Taxi meter scam overcharged 1.8 million riders

March 12, 2010 5:02:55 PM PST
New York City officials have discovered a widespread scam in which thousands of taxi drivers overcharged passengers more than $8.3 million. The Taxi and Limousine Commission said Friday that it had found at least 1.8 million trips over the past two years where passengers were ripped off.

More than 35,000 drivers are accused of overcharging their customers an average of $4.45 per trip.

While over 1.8 million trips is a significant number of overcharge violations, there were 361 million taxi trips during that time period, so the illegal fare was only charged in 0.5% of all trips during that time period.

The scam was primarily perpetrated by a small number of drivers, with 3,000 drivers overcharging more than 100 times.

Officials said drivers overcharged by illegally setting their meters at a rate they are supposed to use for trips to the suburbs.

That rate is double the rate within city limits.

In a few weeks, taxi riders will see an alert when the extra rate code has been activated.

Rate Code 4 should only be used in Nassau or Westchester Counties.

Passengers will be advised to contact 311 with questions or complaints.

Each vendor's solution would also include some combination of a sound alert to the passenger and/or the driver and require an acknowledgement by the passenger before the message would disappear from the screen.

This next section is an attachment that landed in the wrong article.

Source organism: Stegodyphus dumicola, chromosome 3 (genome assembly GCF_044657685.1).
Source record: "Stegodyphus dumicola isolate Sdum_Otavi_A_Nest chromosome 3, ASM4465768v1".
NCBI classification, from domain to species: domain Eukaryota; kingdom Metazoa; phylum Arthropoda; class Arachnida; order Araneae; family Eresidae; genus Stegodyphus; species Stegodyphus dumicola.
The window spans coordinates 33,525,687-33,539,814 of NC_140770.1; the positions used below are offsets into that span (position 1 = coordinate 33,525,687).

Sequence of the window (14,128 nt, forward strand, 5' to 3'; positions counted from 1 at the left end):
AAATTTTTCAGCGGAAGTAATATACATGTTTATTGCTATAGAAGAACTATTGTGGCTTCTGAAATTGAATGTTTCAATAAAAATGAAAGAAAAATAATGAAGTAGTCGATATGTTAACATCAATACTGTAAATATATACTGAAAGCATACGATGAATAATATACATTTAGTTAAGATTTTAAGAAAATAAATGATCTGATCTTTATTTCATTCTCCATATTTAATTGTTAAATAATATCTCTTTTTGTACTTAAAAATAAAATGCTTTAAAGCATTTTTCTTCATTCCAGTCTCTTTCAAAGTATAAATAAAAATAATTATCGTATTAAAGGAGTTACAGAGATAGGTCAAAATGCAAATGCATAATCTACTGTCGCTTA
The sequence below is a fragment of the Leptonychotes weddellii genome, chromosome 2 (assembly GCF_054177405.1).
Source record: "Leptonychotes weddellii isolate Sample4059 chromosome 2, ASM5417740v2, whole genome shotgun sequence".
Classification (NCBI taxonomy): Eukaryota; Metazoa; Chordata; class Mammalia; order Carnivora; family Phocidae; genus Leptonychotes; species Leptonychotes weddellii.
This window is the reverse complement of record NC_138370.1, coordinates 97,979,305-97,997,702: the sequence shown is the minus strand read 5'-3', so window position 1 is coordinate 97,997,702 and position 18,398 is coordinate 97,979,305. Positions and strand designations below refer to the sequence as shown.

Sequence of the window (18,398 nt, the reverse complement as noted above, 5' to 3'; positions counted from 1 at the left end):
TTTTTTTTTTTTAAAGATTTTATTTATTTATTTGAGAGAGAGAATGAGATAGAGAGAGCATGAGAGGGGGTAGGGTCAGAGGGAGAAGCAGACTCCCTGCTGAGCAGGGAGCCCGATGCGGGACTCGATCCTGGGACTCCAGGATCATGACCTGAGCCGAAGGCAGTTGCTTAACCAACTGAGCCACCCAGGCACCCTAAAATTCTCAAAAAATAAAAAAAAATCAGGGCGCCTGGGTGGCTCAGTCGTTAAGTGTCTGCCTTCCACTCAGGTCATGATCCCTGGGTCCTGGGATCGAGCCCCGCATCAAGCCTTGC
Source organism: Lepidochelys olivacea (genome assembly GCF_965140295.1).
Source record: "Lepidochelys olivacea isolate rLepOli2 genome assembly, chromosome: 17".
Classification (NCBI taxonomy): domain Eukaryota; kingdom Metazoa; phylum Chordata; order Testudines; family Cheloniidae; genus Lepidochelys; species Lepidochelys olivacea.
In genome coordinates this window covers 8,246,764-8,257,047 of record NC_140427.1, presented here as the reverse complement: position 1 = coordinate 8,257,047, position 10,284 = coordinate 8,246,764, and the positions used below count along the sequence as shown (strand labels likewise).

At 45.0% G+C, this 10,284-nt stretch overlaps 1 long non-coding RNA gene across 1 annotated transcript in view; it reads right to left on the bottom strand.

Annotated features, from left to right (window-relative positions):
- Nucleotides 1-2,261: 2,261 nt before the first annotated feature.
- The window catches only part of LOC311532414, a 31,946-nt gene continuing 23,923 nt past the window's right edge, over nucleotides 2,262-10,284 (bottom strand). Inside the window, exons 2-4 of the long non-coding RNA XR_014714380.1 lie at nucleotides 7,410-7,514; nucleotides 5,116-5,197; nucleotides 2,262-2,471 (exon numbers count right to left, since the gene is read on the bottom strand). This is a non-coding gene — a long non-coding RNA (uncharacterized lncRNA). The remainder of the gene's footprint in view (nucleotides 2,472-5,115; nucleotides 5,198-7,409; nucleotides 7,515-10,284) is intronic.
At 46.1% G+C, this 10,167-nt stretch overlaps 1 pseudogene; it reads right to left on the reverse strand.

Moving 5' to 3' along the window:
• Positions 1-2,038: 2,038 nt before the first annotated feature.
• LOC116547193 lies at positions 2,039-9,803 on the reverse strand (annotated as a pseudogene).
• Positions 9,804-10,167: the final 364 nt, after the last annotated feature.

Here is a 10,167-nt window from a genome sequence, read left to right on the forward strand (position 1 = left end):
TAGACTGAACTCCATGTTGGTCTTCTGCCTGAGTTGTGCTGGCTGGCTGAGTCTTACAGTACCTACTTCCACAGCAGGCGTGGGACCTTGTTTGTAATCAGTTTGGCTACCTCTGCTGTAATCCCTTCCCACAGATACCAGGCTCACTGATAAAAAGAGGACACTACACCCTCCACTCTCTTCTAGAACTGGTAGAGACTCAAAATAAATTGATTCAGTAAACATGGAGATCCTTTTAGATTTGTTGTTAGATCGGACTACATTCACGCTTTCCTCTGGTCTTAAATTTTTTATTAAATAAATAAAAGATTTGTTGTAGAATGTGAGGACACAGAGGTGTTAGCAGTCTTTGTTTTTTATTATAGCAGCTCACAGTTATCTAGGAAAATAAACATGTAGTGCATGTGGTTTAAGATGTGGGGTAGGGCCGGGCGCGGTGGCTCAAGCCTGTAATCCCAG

The alert will appear even if the passenger has turned off the screen.

TLC is also exploring the development of a geo-fencing solution that can remove manual Rate Code 4 activation by the driver.

Rate Code 4 would be automatically activated upon crossing into Nassau or Westchester Counties.

On his radio show Friday, Mayor Bloomberg commented on the allegations saying, "As you saw the other day, there is- some of the drivers were setting their meters to out of town- there's a switch, you just throw it and you pay more at a higher rate if you're out of the City. Well somebody in the back seat doesn't notice. How do we know? Because now we have, thanks to Matt Daus, GPS and a reporting device in every cab so we can look and see from here to there, and what they charged. And it's so obvious, it's double what it should be. And so now we're going back and, you know, some of these people could face serious charges."

The TLC commented on the situation saying, "Thanks to the new taxicab technology, the TLC was able to initiate a review of GPS data, which has revealed evidence of a considerable number of taxicab drivers having improperly applied a suburban rate code to fares in place of the correct city code. When used properly, the code effectively doubles the metered fare from the city limit to destinations in several nearby counties. The matter was referred to the Department of Investigation for possible criminal action. We anticipate that these drivers will also face TLC-imposed administrative penalties, to include license revocation and monetary fines."